By Cheri Emahiser • December 28, 2018
My appreciation of the lovely people of Vietnam and Cambodia began on the first day of our tour. I observed the delightful children and particularly their hard-working mothers. As we cycled by, we could expect their kids to run the side of the road greeting us excitedly with waving hands and calls of “hello, hello.” We happily called “xin chao” in response.
On the narrow-paved country road where we started our bike tour, we stopped for a moment to mingle with children exiting the gates of a school yard. A dear boy of maybe ten years of age greeted me with “Hello,” and asked my name. Smiling sweetly, he said, “Welcome to Vietnam.” His words gave me immense joy. Celebratory graduates in Hanoi were gorgeous in their gowns and red and blue robes.
More than half of the graduates will not find work in their field of study. Will many of them resort to selling merchandize in Old Town Hanoi?
Perhaps one of the college graduates could offer tours of Ba Dinh Square, a wide open green space in the middle of densely packed Hanoi? It’s home to the mausoleum where Ho Chi Minh’s body is usually on display. When we visited his embalmed body was in Moscow receiving annual attention by the Russian team responsible for preserving Vladimir Lenin’s youthful glow.
A young woman might lead a tour through Khải Định’s mausoleum, a UNESCO World Heritage Site. The flamboyant Khải Định was the 12th and last emperor of the Nguyen dynasty, reigning from 1916 to 1925. Our guide talked of the flashy rhinestones, embroidered ensembles and dresses he wore. It’s said his wives and concubines did not interest him.
Maybe a former student will take a job selling tickets to Saigon’s War Museum where the visual depictions of the horrors of war and America’s legacy of widespread human suffering and devastation are graphically revealed.
Hopefully women with college degrees won’t end up laboring in the gardens near our cooking class. Women working there have only four days off per year.
Might a graduate spend her days repeatedly shoveling sand into a cement mixer? One morning biking to a small village I noticed a tiny woman doing just that while wearing a blue flowered hat and matching scarf to shield her face from the sun. Typically, women wear the conical straw hat called non la.
Perhaps employment could involve arranging lunch on a beautiful beach complete with tablecloths and umbrellas for tour guests. After lunch, our guide led our group of kayakers on a trip through the waters of Ha Long Bay where monkeys leaped from branch to branch on the densely treed shore line.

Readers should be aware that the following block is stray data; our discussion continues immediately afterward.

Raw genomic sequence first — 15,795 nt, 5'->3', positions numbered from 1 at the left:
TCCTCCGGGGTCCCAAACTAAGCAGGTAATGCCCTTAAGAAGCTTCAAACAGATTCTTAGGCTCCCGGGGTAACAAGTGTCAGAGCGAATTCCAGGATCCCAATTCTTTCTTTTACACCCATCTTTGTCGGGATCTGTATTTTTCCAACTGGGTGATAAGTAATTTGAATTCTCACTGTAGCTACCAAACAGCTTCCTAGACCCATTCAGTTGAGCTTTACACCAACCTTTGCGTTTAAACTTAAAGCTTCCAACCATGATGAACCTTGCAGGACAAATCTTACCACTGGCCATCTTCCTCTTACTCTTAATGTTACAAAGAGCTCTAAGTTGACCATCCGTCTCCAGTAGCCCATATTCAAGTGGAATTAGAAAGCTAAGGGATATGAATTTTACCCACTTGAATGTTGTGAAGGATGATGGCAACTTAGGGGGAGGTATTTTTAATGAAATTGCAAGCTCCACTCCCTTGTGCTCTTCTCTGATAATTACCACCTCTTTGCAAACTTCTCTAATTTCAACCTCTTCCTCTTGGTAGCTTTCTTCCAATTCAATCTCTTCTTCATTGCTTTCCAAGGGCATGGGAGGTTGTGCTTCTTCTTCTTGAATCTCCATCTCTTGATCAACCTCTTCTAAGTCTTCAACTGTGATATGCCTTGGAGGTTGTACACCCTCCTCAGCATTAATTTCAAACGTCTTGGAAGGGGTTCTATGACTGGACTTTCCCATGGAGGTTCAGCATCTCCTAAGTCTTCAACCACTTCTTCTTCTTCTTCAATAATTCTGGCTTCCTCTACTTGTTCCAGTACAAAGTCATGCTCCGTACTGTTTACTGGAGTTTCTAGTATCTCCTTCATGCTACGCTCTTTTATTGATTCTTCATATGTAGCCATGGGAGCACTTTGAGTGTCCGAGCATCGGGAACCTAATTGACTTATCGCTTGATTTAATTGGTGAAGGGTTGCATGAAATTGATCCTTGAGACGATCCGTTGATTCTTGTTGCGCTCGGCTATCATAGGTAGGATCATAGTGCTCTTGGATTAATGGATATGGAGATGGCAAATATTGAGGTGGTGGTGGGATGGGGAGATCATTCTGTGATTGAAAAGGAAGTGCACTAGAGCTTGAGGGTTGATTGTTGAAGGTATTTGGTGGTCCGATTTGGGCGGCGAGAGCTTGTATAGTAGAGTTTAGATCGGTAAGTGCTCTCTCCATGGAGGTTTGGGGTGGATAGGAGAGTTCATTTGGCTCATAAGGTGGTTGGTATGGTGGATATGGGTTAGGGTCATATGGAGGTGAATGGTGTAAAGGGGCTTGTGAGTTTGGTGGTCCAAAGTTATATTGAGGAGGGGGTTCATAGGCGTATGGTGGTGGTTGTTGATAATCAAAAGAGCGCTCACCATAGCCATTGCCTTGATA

I watched in wonder as Cambodian women loaded hefty blocks of wet red clay onto a conveyer belt connected to a rudimentary brick-making machine. Lifting the bricks from the belt and placing them into a cart, they somehow pushed them to a storage site, to await transport to a nearby kiln. Village jobs are scarce and making bricks eight hours a day, six days a week allows these women to earn wages while remaining with their families.
Women train for two years in Hoi An before working an eight and one-half hour a day embroidering. Sitting on hard metal stools they sew 6 days per week until their career ends at around age forty. Compromised vision makes fine, precise sewing impossible.
Many days we cycled by small villages adjoining rice paddies dotted with water buffalo and stopped at outdoor markets with their pungent smells of burning wood and savory food cooking. Cycling through the wide-open countryside we heard dogs barking and voices devoid of any tonal quality blaring karaoke from distant houses.
On our 15-day tour our expert guides expeditiously transported and transitioned our group of 18 from city to city on boats, kayaks, taxies, ferries, busses, transport boats, planes and bicycles. With our wonderful German, Australian and Canadian traveling companions we enjoyed not only delicious meals and lovely hotels, but an adventure of sights, sounds, smells and activities beyond what any of us could have ever imagined. The trip was one of best travel experiences of my life; I will never forget the warmth, hospitality and even forgiveness we experienced throughout our journey from the remarkable men, children, and hard-working women of Vietnam and Cambodia.